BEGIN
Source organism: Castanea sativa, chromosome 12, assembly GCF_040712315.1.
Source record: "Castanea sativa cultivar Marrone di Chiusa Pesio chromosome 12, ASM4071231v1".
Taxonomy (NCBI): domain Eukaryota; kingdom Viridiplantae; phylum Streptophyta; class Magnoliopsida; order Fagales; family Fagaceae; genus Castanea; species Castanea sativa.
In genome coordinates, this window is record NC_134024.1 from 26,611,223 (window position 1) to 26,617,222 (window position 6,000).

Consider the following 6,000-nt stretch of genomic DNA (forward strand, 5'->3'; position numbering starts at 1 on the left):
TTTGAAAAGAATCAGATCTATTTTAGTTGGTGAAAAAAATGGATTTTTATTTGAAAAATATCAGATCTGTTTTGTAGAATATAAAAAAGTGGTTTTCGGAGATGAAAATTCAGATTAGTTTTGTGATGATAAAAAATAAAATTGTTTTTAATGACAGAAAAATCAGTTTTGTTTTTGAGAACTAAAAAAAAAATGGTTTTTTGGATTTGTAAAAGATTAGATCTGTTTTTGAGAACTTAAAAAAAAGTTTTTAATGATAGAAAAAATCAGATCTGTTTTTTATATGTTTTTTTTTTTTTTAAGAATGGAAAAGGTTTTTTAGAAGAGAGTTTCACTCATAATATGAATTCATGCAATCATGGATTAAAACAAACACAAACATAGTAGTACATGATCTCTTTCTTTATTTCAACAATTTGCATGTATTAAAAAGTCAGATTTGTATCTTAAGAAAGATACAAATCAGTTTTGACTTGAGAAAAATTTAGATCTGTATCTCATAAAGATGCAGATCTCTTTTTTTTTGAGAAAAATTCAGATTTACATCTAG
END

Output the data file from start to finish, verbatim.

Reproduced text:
Source organism: Castanea sativa, chromosome 12, assembly GCF_040712315.1.
Source record: "Castanea sativa cultivar Marrone di Chiusa Pesio chromosome 12, ASM4071231v1".
Taxonomy (NCBI): domain Eukaryota; kingdom Viridiplantae; phylum Streptophyta; class Magnoliopsida; order Fagales; family Fagaceae; genus Castanea; species Castanea sativa.
In genome coordinates, this window is record NC_134024.1 from 26,611,223 (window position 1) to 26,617,222 (window position 6,000).

Consider the following 6,000-nt stretch of genomic DNA (forward strand, 5'->3'; position numbering starts at 1 on the left):
TTTGAAAAGAATCAGATCTATTTTAGTTGGTGAAAAAAATGGATTTTTATTTGAAAAATATCAGATCTGTTTTGTAGAATATAAAAAAGTGGTTTTCGGAGATGAAAATTCAGATTAGTTTTGTGATGATAAAAAATAAAATTGTTTTTAATGACAGAAAAATCAGTTTTGTTTTTGAGAACTAAAAAAAAAATGGTTTTTTGGATTTGTAAAAGATTAGATCTGTTTTTGAGAACTTAAAAAAAAGTTTTTAATGATAGAAAAAATCAGATCTGTTTTTTATATGTTTTTTTTTTTTTTAAGAATGGAAAAGGTTTTTTAGAAGAGAGTTTCACTCATAATATGAATTCATGCAATCATGGATTAAAACAAACACAAACATAGTAGTACATGATCTCTTTCTTTATTTCAACAATTTGCATGTATTAAAAAGTCAGATTTGTATCTTAAGAAAGATACAAATCAGTTTTGACTTGAGAAAAATTTAGATCTGTATCTCATAAAGATGCAGATCTCTTTTTTTTTGAGAAAAATTCAGATTTACATCTAG